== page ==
Monthly Archives: May 2014

Faith and Learning

Christian educators find themselves in the unsettling position of having to liberate the real world from the obfuscation of learning theories born during an ethos of modernism and postmodernism.  A proper inquiry as to whether these learning theories were perhaps determined by streams of consciousness should evoke a fundamental rethinking of the question as to whether faith and learning are actually separate categories in need of integration or the categories themselves are contrived, or as theologian Cornelius Van Til (2008) elucidated, “… every human mind … contributes in an original sense to what it receives” (p. 163). It is from this perspective that arguments against the Kantian dualism of faith and learning are proffered.

Faith and learning cannot be integrated because integration requires separate and independent entities, whereas learning is predicated and thus dependent upon a priori faith assumptions. Regarding this, St. Anselm (2006) affirmed the maxim, “Credo ut intelligam [I believe in order to understand]” (Chapter 1).  Christian theology affirms that individuals are contingent and finite. As such, their knowledge can be nothing other than contingent and finite as well (Hodge, 2014, Ch. XI, Sec. 3-B, para. 1). Were they to possess properties of aseity (i.e., self-existence), they would of necessity be divine, but because ex nihilo nihil fit[out of nothing comes nothing] a self-existent man strains credulity (Kung, 2006, p. 533).  As such, they infer, conjecture, theorize, and imagine by underlying assumptions that are essential to assert anything to be true (Acts. 17:27, ESV).

For lack of adequate terms in the common vernacular, two German words are used to extrapolate two essential and interconnected notions necessary to understand the relationship between faith and learning – ursprung [origin] and verankern [groundedness].  Verankern is predicated upon ursprung, and the nature of ursprung is revealed by verankern.

Ursprung deals with the source of being.  The ursprung for the Christian is a self-existing Triune God to whom all essence and existence is contingent. As affirmed by Pazmino (2008), this is most evident as “Scripture comprises the ultimate and unifying perspective for learning and life.  Anything less can make persons the measure of all things” (p. 149).  Although we “see in a mirror dimly” (I Cor. 13:12), and often feel our “way toward him” (Acts 17:27), our discovery of Him and his creation comes by way of ursprung and verankern.   It is as Van Til (1976) contends, “… if one goes only to the laboratory and not also to the Bible one will not have a full or even true interpretation of the snake” (pp. 2,3).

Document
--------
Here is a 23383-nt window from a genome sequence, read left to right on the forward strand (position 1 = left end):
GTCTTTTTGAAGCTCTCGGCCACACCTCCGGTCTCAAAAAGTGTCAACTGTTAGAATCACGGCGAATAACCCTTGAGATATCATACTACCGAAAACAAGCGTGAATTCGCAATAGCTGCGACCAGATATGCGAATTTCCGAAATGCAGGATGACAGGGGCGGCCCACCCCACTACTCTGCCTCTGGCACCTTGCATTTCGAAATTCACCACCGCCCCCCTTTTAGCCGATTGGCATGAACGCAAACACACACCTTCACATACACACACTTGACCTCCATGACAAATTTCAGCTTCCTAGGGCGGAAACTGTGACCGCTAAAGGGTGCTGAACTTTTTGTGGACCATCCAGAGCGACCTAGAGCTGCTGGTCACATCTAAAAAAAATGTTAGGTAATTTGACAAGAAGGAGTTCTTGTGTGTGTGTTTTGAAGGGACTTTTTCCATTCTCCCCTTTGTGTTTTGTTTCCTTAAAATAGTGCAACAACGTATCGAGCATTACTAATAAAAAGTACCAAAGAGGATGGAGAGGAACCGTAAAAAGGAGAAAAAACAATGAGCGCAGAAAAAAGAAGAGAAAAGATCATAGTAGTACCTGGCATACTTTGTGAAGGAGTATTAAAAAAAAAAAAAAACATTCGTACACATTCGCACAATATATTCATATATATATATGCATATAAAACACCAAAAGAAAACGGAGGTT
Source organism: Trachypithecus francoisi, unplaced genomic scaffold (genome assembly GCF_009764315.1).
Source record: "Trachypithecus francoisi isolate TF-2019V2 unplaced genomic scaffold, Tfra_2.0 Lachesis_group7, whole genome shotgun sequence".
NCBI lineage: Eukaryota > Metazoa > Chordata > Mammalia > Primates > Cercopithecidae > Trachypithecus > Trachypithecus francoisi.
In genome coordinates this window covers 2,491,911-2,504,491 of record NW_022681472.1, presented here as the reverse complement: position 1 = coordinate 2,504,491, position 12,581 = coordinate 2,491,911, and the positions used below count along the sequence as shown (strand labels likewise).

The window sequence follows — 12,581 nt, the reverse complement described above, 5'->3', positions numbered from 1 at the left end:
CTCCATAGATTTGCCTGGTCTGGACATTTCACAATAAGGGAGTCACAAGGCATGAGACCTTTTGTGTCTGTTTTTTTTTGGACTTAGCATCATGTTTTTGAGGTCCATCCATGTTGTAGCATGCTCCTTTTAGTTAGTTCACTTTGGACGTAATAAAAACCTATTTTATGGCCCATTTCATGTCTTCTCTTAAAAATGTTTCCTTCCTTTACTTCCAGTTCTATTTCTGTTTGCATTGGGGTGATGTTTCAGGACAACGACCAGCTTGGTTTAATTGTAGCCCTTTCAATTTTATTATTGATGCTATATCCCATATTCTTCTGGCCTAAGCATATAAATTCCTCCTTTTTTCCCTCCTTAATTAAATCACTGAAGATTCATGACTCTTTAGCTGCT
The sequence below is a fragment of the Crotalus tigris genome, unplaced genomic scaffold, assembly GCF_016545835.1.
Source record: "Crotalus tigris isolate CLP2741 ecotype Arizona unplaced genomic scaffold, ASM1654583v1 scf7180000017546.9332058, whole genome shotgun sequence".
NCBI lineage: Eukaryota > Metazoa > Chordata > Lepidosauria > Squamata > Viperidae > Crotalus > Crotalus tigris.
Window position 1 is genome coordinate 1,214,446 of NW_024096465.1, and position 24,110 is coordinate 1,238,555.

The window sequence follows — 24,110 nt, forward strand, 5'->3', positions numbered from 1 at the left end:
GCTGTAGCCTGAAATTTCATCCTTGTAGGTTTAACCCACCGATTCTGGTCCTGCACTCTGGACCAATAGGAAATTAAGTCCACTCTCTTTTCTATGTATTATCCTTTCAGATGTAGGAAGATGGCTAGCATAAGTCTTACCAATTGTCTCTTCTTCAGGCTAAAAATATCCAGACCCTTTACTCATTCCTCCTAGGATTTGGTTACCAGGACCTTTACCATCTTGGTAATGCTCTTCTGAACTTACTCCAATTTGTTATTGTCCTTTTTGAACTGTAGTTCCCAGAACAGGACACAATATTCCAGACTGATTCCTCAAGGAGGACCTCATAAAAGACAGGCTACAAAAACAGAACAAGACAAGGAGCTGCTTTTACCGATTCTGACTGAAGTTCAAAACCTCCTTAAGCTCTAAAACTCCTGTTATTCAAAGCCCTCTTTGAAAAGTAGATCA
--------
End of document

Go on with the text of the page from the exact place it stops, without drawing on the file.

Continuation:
The Christian educator pursues verankern, a groundedness with the real world that also necessitates an ordinem claritatis [order of clarity] mediated by common grace and the unfolding revelation of the Spirit (Romans 1:20; I Cor. 2:9,10). This groundedness is not oriented toward the experiential, but that of design as evidenced through systematic consistency from the clearest kingdom demonstration to the least (Ladd, 1997).  Evidence of the rule of God invading the material world requires eschatological purpose, otherwise there is no design.  The kingdom carries not just an effect over nature, but necessarily a quality of Being.  As such, the quality of the kingdom is the embodiment of Christ (Jones, 1995).   Famed theologian John Henry Newman (1873) elucidated, “… all branches of knowledge are connected together… as being the acts and the work of the Creator” (Part 1, Discourse 5, para. 2). Respected Separatist John Flavel (1678/1982) further remarked that there is a certain order to this information;

Truth is the mold into which our souls are cast… according to the impressions it makes upon our understanding, and the order in which the truths lie there will be the depth and lastingness of their influences upon the heart.  (Vol. IV, p. 342).

In summary, learning is an outgrowth of faith, not an independent entity that can stand alone and should be merged with faith. If one wants to know what exists, and understand meaning, it is contingent on verankern – harmonizing phenomena, perception, and experience in an ordinem claritatis, from the record of the invasion of the kingdom to natural phenomena that provides material illuminations to what exists and the meaning it holds. When all of these are accounted, from scientific inquiry to metaphysical speculation are harmonized in the ordinem claritatis as a grand mosaic, verankern is achieved.

References

Anselm of Canterbury. (2006). Proslogion. [pdf version] Retrieved from http://www.fordham.edu/halsall/basis/anselm-proslogium.asp#CHAPTER III

Flavel, J. (1982). The mysteries of God’s providence. Carlisle, PA: Banner of Truth Trust.

Hodges, C. (2014). Systematic theology. Titus Books. [Kindle Fire Edition]. Retrieved from Amazon.com

Jones, E. (1995). The unshakable kingdom and the unchanging person. Bellingham, WA: McNett Press.

Kung, H. (2006). Does God exist? An answer for today. Eugene, OR: Wipf and Stock Publishers.

Ladd, G. (1997). A Theology of the New Testament (Rev.). Grand Rapids, MICH: Eerdmans Publishing Co.

Newman, J. (1873). Idea of a university. Retrieved May 11, 2014 from http://www.newmanreader.org/works/idea/discourse3.html

Pazmino, R. (2008). Foundational issues in Christian education: An introduction in evangelical perspective (3rd ed.). Grand Rapids, MICH: [Kindle Fire version]. Retrieved from Amazon.com.

Van Til, C. (1976). Apologetics. Phillipsburg, NJ: Presbyterian and Reformed Publishing Co.

Van Til, C. (2008). The defense of the faith. (S. K. Oliphant, Ed.) (4th ed.). Phillipsburg, NJ: Presbyterian & Reformed Publishers.

 

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